Commercial Pedigree. Peter makes the point in his article that plays with a commercial background are easier to market and sell. He’s correct—sometimes. The three toughest productions I have had to market came with commercial pedigrees—Tony Awards, Pulitzers, New York Times reviews, etc. What worked in the commercial New York market doesn’t always land well in other places. I remember being told once by a New York producer than when we announced the casting of a particular actor who had a tremendous Broadway career sales would spike and we would sell out. That day came and went without the slightest uptick in sales, despite a nice feature in the newspaper.
One factor trumps all – casting. If you can cast A-list talent in any of the above, all bets are off. Iceman Cometh could be difficult to swing, but not with Nathan Lane and Brian Dennehy. Or a completely retooled Porgy and Bess without Audra McDonald. Or for that matter, the world premiere of every tongue confess without Phylicia Rashad or Phedre without Helen Mirren. Perhaps the only productions that could be considered somewhat fiscally safe are small cast comedies with commercial pedigrees and casts of A-list actors or mega-musicals with overwhelming Broadway demand. But these productions are the Holy Grail for more commercially minded venues with massive theaters to fill. Given that authors are paid by royalties, the rights for these productions don’t often fall into the hands of resident theaters.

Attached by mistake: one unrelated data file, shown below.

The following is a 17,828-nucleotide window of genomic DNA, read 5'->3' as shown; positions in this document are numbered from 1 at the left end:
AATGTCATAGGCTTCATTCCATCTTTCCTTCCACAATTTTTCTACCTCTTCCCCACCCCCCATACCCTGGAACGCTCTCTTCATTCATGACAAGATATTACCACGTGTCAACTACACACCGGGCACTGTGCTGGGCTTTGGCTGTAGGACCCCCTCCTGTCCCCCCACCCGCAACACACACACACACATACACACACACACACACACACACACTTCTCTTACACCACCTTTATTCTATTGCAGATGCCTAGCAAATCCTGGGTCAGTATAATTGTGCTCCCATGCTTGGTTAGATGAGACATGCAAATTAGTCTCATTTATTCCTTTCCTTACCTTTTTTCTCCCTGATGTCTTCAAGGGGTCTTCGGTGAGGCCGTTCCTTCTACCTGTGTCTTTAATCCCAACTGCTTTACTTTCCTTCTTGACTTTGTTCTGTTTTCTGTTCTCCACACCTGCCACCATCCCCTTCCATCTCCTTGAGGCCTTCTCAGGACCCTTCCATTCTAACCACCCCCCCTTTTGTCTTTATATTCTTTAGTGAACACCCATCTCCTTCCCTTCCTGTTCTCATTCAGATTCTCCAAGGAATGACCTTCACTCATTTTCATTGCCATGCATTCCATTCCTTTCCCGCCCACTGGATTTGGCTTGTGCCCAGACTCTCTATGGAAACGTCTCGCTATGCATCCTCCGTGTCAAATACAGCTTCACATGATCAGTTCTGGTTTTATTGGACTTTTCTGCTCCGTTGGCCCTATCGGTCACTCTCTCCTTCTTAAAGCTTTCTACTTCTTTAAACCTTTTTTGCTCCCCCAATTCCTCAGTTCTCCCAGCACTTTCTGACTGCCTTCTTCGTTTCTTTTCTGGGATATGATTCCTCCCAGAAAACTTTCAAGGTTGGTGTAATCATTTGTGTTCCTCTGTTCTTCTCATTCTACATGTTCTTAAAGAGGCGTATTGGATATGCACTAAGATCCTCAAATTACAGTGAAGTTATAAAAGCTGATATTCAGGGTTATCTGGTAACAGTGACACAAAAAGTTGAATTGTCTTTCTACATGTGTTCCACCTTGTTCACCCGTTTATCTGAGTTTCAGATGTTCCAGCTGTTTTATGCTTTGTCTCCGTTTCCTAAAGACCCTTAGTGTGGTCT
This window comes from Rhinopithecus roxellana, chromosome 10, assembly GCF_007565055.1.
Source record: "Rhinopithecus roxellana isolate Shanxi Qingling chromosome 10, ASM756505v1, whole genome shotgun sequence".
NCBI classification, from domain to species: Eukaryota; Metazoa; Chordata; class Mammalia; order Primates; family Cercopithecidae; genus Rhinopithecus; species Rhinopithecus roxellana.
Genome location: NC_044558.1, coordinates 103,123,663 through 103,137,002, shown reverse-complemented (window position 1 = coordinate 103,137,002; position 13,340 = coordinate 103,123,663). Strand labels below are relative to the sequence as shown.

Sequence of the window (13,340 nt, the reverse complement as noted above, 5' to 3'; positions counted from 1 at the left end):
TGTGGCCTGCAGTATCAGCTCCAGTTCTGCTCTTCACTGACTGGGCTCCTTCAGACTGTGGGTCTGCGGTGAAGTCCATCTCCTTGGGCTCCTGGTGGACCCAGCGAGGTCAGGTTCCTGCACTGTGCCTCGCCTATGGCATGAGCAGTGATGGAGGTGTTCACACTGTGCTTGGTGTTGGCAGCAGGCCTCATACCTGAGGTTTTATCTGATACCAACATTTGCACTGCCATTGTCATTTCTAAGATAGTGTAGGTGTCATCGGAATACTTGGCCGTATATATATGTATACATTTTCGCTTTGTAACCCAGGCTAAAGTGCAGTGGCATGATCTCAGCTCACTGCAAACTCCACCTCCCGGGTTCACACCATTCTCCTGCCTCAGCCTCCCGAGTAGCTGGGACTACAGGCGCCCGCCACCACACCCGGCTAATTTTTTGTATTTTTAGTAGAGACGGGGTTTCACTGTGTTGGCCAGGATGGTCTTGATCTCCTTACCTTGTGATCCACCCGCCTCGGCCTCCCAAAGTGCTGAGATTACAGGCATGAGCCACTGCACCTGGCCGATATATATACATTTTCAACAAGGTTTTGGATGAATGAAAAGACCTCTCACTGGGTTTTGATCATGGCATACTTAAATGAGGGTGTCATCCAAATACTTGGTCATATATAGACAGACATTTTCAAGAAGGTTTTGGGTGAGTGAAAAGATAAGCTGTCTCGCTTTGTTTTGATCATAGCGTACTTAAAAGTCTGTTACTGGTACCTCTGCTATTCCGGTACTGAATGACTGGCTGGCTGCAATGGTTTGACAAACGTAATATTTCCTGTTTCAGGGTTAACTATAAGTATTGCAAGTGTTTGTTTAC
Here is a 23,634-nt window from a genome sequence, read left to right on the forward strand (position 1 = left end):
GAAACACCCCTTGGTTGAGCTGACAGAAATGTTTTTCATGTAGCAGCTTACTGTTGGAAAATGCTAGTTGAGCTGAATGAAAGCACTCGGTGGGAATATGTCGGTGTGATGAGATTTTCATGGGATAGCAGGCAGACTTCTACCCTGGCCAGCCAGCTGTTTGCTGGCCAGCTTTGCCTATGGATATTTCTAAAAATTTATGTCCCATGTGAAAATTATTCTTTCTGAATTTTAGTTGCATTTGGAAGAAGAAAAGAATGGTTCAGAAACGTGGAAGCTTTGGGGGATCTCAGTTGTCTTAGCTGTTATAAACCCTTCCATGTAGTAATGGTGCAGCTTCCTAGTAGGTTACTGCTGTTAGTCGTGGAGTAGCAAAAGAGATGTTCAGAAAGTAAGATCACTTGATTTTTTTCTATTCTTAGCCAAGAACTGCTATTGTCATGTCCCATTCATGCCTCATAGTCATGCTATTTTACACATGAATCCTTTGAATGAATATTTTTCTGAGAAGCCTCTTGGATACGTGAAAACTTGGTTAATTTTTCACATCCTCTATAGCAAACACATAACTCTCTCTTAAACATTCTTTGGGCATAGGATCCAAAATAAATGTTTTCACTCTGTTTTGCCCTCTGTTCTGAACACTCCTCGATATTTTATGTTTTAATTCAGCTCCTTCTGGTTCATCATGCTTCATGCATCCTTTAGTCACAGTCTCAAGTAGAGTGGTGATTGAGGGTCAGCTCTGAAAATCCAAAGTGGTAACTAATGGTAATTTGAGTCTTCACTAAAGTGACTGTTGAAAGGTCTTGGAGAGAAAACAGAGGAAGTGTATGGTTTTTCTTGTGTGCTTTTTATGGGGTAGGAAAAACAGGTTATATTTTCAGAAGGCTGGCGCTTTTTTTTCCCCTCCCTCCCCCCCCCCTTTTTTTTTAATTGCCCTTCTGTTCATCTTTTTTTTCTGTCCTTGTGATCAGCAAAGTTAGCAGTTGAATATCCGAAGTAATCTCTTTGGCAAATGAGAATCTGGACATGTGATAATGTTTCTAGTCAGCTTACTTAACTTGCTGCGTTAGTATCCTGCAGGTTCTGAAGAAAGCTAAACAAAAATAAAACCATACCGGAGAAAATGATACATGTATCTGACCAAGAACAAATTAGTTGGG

I’d like to conclude by making a challenge. If media outlets are encouraging theaters to take more risk, then I’d like to request that they become an ally in that pursuit. Have you ever tried pitching a journalist on a world-premiere play by an unknown playwright with an unknown cast? What are the chances that production will end up on the noon news or as a lead in the arts section, especially before it is reviewed? But watch what happens the moment you have a commercial production with a star. Media opportunities fall from the sky. It isn’t a matter of skill or effort on the publicist’s part, it is just the world we all live in.
News outlets must sell advertising. Advertising depends upon viewership and readership, and therefore what is “newsworthy” to a mass audience gets coverage. You see, in part, the media incentivizes theaters to do what they later chide them for doing. I am thankful that I live in a community that respects and demands arts journalism, and for the dedicated work of the many journalists that cover theater. I am also thankful that journalists take theaters to task, as it makes us all better. But in doing so, dear colleagues, please try to reward the behavior that you encourage.